Halifax mayor offers historic apology to residents and descendants of Africville
By The Canadian Press
HALIFAX, N.S. - The mayor of Halifax asked for forgiveness Wednesday as he apologized to the residents and descendants of Africville, a black community that was razed four decades ago.
Peter Kelly said he recognized that words could not express the depth of loss experienced since the destruction of Africville, recognized as a shameful chapter in the city's history.
"We realize words cannot undo what has been done. But we are profoundly sorry and apologize to each and everyone of you," Kelly told a news conference.
"The repercussions of what happened to Africville linger to this day. They haunt us in the form of lost opportunities for the young people who never were nurtured in the rich traditions, culture and heritage of Africville."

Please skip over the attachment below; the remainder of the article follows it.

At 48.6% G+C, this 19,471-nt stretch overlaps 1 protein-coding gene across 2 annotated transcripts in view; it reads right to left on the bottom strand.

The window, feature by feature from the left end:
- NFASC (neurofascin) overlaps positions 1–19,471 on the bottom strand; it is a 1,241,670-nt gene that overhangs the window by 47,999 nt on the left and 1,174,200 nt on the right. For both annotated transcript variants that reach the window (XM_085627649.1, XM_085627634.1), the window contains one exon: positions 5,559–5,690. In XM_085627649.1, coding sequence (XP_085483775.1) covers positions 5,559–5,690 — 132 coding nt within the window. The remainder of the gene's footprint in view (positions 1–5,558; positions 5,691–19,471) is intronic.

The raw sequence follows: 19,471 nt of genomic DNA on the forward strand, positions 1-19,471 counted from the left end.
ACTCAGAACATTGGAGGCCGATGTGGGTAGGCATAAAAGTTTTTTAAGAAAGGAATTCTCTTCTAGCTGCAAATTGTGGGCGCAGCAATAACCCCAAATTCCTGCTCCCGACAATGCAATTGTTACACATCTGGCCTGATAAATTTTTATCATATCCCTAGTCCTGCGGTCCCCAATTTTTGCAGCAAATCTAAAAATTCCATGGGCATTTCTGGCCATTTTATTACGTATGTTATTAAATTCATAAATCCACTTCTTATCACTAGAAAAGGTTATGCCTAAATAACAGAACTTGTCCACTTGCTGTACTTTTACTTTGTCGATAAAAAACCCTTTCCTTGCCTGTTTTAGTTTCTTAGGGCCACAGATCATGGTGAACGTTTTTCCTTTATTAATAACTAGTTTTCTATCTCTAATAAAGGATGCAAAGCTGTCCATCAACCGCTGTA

The city council has approved $3 million to be spent on the reconstruction of a church to serve as a memorial in an effort to compensate former residents and descendants of Africville.
Situated in Halifax's north end, Africville was established by former slaves in the early 1800s on the shore overlooking Bedford Basin. It was torn down in the 1960s to make way for the approaches to a bridge across Halifax harbour as part of an urban renewal initiative.
"You lost your homes, your church, all the places in which you gathered with your family and friends to share and mark the milestones of your lives," Kelly said. "For all of that, we apologize."
The former Africville land is now a park and a national heritage site.
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